What will our children think of today’s pop culture?
The thought occurred to me today as my mother mentioned to me an old movie that made a joke about a commercial common at that time. I thought it sounded dumb since it created what’s essentially an outdated pop-culture reference.
I was horrified to think that one day, my own children might hear me mention Inigo Montoya of The Princess Bride, River Tam of Firefly, Oppen Gangnam Style, xkcd, internet memes, or people wearing horse head masks during a hurricane. Most likely, they will entirely miss the humor that our culture has attached to these pop icons.
I’m sure they’ll think it’s dumb, probably because it is.
But will they find it quaint like a New England school primer? Or will they consider it old and cool like jukeboxes and gears and H.G. Wells?
Perhaps they will just ignore it and pretend it never happened like Woodstock and those stupid hats?
My guess is it’ll be a fairly even split.
I know lots of kids that prefer old cars, music and styles of dress. Personally, I have a tendency to prefer the new. Maybe not in clothing styles, but I enjoy new cars and new music, for sure.
This, of course, leads into other topics.
Will our generation’s old folks’ homes have Bingo, because we were raised being taught that old people play Bingo? Or maybe our nursing homes will be fully equipped with stereos blasting techno and widescreen TVs with video games for all the old people to play?
Will young people still think of old people as old and drab and boring?
How insane and energetic would they have to be to think that?
Most of all, though, I wonder about the world my generation will create when we’re in charge.
The majority of teens I’ve talked to are either very strongly opinionated in political matters or simply seem to not care. On one side, their views line up closer to the Libertarian and Socialist parties than the Democratic or Republican.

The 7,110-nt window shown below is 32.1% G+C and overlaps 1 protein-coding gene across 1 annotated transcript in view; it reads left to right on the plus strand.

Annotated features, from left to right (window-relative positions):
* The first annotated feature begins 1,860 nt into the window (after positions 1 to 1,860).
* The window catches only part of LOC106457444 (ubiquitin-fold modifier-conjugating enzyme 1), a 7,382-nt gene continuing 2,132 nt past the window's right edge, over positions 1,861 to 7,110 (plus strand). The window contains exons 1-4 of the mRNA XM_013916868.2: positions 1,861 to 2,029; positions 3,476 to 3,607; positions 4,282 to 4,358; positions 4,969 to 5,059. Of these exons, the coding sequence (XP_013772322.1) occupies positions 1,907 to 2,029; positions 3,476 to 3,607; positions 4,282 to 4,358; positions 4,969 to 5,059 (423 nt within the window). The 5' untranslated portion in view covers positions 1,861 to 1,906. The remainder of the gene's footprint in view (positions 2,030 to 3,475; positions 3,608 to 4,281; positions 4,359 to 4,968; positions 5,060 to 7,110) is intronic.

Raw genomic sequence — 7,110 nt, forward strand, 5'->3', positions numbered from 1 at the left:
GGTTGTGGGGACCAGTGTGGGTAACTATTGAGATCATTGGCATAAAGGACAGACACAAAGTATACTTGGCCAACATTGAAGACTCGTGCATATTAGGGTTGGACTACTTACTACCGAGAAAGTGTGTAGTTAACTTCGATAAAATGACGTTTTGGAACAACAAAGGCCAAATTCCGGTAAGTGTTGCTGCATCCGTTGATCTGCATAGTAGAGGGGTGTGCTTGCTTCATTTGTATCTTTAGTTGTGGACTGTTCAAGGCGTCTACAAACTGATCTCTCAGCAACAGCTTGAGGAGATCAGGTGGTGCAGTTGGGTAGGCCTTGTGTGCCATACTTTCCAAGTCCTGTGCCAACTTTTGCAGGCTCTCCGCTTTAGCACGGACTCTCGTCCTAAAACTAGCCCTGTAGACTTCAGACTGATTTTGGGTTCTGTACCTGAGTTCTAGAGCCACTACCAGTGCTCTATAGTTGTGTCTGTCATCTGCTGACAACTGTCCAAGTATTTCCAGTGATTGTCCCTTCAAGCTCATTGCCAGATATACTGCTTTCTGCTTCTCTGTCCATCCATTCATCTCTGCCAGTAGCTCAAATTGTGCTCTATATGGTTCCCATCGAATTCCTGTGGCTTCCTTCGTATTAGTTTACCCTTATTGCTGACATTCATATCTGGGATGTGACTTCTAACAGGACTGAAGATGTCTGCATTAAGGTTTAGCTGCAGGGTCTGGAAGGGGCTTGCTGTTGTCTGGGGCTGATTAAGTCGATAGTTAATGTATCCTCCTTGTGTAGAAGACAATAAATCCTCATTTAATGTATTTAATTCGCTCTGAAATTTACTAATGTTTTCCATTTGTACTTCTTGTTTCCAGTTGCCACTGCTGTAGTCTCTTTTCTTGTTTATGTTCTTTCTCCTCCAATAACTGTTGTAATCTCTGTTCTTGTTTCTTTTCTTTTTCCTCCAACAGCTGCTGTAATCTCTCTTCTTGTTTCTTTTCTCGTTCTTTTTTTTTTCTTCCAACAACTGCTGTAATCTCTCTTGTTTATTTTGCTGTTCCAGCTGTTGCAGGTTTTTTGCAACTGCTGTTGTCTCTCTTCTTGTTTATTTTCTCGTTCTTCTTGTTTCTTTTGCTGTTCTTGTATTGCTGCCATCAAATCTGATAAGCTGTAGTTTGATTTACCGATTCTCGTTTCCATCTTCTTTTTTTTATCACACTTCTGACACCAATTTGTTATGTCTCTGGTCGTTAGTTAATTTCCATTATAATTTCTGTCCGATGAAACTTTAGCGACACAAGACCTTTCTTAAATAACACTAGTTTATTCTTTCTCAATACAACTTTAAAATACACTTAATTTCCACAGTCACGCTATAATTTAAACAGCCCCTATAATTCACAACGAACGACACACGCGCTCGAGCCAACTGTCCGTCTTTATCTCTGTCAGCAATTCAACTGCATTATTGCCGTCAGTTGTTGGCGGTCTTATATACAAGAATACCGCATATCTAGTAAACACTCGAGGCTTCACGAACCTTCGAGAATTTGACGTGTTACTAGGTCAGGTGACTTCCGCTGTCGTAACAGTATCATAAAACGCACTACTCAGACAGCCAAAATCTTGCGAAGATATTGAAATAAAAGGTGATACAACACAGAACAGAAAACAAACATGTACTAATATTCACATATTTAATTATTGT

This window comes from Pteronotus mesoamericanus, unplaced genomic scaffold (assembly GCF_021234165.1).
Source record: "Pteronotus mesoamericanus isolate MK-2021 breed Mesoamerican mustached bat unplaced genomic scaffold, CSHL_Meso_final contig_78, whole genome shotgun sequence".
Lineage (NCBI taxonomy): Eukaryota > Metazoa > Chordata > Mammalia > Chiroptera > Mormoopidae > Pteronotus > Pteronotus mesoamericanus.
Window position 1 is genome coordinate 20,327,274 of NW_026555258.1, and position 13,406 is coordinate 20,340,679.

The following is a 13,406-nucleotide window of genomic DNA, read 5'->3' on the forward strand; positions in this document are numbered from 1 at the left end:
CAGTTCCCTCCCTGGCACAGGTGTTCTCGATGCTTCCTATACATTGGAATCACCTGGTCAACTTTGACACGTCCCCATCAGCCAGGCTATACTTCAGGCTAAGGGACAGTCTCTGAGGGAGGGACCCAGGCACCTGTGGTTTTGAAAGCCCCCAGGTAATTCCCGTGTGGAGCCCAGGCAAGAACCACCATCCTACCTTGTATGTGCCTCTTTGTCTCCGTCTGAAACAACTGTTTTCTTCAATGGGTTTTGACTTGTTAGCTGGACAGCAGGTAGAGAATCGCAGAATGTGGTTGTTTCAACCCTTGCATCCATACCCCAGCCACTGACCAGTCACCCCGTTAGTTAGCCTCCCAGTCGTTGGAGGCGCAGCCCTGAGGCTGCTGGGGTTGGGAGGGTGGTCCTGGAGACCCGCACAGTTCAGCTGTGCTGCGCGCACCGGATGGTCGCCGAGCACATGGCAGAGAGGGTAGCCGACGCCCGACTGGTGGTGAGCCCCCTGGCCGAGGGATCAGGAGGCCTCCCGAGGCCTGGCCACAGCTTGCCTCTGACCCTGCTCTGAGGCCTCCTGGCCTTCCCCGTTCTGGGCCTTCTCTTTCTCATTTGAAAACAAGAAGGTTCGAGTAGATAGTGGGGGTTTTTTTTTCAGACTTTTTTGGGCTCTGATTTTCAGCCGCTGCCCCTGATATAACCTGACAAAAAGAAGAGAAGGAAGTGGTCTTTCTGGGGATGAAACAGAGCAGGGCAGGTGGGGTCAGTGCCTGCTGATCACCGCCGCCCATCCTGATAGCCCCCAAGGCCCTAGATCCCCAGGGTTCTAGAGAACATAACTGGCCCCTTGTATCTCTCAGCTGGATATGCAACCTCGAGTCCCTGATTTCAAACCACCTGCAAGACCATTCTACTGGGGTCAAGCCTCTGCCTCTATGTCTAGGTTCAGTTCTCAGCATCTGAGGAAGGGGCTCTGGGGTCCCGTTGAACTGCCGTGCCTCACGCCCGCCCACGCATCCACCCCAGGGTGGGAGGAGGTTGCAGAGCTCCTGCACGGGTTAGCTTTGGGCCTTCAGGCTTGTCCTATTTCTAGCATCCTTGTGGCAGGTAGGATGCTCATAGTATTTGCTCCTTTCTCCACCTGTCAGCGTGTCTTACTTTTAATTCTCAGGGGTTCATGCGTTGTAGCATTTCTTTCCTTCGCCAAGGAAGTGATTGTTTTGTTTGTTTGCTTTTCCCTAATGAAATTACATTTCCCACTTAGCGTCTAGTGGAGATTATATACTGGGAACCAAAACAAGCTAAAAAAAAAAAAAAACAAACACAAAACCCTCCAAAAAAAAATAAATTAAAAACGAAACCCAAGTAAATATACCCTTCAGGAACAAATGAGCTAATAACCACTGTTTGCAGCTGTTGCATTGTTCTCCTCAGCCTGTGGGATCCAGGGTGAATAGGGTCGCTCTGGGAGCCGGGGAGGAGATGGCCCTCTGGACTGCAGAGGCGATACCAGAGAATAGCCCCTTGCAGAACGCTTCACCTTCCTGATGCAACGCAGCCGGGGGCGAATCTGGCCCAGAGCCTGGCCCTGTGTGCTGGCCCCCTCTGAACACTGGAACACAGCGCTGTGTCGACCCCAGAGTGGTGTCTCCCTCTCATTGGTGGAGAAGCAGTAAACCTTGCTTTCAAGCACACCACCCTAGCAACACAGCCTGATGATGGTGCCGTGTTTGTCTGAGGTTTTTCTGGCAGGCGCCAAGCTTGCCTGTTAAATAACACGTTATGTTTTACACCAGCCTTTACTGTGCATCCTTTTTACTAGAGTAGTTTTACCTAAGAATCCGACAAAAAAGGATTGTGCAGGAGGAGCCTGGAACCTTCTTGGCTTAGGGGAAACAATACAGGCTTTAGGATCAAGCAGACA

Even so, a lot of them seem to lack any sort of sense of morals.
When I was in biology class a few days ago, we were discussing meiosis. Several kids asked if we could select which of the four cells developed or which DNA switched during crossing over in order to cause the child to be smart and athletic and resistant to disease.
The idea bothers me because I think there’s an awful lot we don’t know about ourselves, and so selecting what we think we want might not be good.
For example, mental disorders. I have several family members with children that have mental disabilities such as autism, dyslexia, and Downs Syndrome. They have had mentioned to them that they could have terminated the pregnancy because the children are a bit difficult sometimes.
I also know several high school kids and adults that have the same sort of mental disorders. Yet, from my interaction with them, I am convinced that they are not mentally incapacitated at all. They simply think differently from a lot of us, and that’s often not a bad thing.
We simply need to learn how to effectively communicate with and teach them or, better yet, learn from them.
This is obviously not the general consensus since the term mental disorders is widely used.
Essentially, I am dying to see what on earth the technoboomer teens will do with the world. Once we realize it’s ours to change, that is.